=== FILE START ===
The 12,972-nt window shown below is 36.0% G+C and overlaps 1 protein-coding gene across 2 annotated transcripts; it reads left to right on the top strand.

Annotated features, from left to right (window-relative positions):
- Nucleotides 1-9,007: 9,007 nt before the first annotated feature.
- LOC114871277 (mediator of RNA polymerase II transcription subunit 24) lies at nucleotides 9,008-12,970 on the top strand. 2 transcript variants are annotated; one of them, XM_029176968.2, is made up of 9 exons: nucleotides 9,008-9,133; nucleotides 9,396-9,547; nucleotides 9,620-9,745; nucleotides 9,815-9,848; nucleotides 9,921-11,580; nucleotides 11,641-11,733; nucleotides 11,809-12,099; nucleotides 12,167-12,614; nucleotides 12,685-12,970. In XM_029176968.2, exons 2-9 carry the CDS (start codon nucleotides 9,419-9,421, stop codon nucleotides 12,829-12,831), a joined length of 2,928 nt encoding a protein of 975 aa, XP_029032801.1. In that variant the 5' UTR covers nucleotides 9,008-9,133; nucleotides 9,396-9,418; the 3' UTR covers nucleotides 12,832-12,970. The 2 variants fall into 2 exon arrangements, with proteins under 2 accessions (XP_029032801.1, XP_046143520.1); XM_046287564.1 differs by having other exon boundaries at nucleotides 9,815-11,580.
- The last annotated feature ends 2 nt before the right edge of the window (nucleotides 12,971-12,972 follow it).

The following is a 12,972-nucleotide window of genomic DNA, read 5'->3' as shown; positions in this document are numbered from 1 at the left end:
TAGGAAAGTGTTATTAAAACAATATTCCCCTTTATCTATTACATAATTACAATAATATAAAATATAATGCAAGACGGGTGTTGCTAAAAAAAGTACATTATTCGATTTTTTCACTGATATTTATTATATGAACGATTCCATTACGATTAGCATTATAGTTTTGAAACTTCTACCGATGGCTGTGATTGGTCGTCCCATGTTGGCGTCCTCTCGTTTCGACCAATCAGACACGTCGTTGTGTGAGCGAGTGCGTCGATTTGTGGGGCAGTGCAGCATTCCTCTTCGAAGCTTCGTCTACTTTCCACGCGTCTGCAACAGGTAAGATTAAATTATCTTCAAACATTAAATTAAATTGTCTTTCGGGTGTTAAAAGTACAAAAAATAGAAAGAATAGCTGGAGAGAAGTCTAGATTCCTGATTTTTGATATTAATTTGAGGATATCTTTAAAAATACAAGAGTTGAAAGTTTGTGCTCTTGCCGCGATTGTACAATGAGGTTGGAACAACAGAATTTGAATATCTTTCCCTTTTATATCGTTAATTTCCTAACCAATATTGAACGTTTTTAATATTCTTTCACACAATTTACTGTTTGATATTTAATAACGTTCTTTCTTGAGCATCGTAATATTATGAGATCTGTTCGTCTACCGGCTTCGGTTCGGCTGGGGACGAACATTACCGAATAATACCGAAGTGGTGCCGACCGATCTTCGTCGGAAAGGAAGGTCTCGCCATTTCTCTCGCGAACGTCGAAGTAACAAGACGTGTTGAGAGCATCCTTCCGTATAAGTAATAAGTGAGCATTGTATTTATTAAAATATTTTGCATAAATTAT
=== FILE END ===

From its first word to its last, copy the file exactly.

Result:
The 12,972-nt window shown below is 36.0% G+C and overlaps 1 protein-coding gene across 2 annotated transcripts; it reads left to right on the top strand.

Annotated features, from left to right (window-relative positions):
- Nucleotides 1-9,007: 9,007 nt before the first annotated feature.
- LOC114871277 (mediator of RNA polymerase II transcription subunit 24) lies at nucleotides 9,008-12,970 on the top strand. 2 transcript variants are annotated; one of them, XM_029176968.2, is made up of 9 exons: nucleotides 9,008-9,133; nucleotides 9,396-9,547; nucleotides 9,620-9,745; nucleotides 9,815-9,848; nucleotides 9,921-11,580; nucleotides 11,641-11,733; nucleotides 11,809-12,099; nucleotides 12,167-12,614; nucleotides 12,685-12,970. In XM_029176968.2, exons 2-9 carry the CDS (start codon nucleotides 9,419-9,421, stop codon nucleotides 12,829-12,831), a joined length of 2,928 nt encoding a protein of 975 aa, XP_029032801.1. In that variant the 5' UTR covers nucleotides 9,008-9,133; nucleotides 9,396-9,418; the 3' UTR covers nucleotides 12,832-12,970. The 2 variants fall into 2 exon arrangements, with proteins under 2 accessions (XP_029032801.1, XP_046143520.1); XM_046287564.1 differs by having other exon boundaries at nucleotides 9,815-11,580.
- The last annotated feature ends 2 nt before the right edge of the window (nucleotides 12,971-12,972 follow it).

The following is a 12,972-nucleotide window of genomic DNA, read 5'->3' as shown; positions in this document are numbered from 1 at the left end:
TAGGAAAGTGTTATTAAAACAATATTCCCCTTTATCTATTACATAATTACAATAATATAAAATATAATGCAAGACGGGTGTTGCTAAAAAAAGTACATTATTCGATTTTTTCACTGATATTTATTATATGAACGATTCCATTACGATTAGCATTATAGTTTTGAAACTTCTACCGATGGCTGTGATTGGTCGTCCCATGTTGGCGTCCTCTCGTTTCGACCAATCAGACACGTCGTTGTGTGAGCGAGTGCGTCGATTTGTGGGGCAGTGCAGCATTCCTCTTCGAAGCTTCGTCTACTTTCCACGCGTCTGCAACAGGTAAGATTAAATTATCTTCAAACATTAAATTAAATTGTCTTTCGGGTGTTAAAAGTACAAAAAATAGAAAGAATAGCTGGAGAGAAGTCTAGATTCCTGATTTTTGATATTAATTTGAGGATATCTTTAAAAATACAAGAGTTGAAAGTTTGTGCTCTTGCCGCGATTGTACAATGAGGTTGGAACAACAGAATTTGAATATCTTTCCCTTTTATATCGTTAATTTCCTAACCAATATTGAACGTTTTTAATATTCTTTCACACAATTTACTGTTTGATATTTAATAACGTTCTTTCTTGAGCATCGTAATATTATGAGATCTGTTCGTCTACCGGCTTCGGTTCGGCTGGGGACGAACATTACCGAATAATACCGAAGTGGTGCCGACCGATCTTCGTCGGAAAGGAAGGTCTCGCCATTTCTCTCGCGAACGTCGAAGTAACAAGACGTGTTGAGAGCATCCTTCCGTATAAGTAATAAGTGAGCATTGTATTTATTAAAATATTTTGCATAAATTAT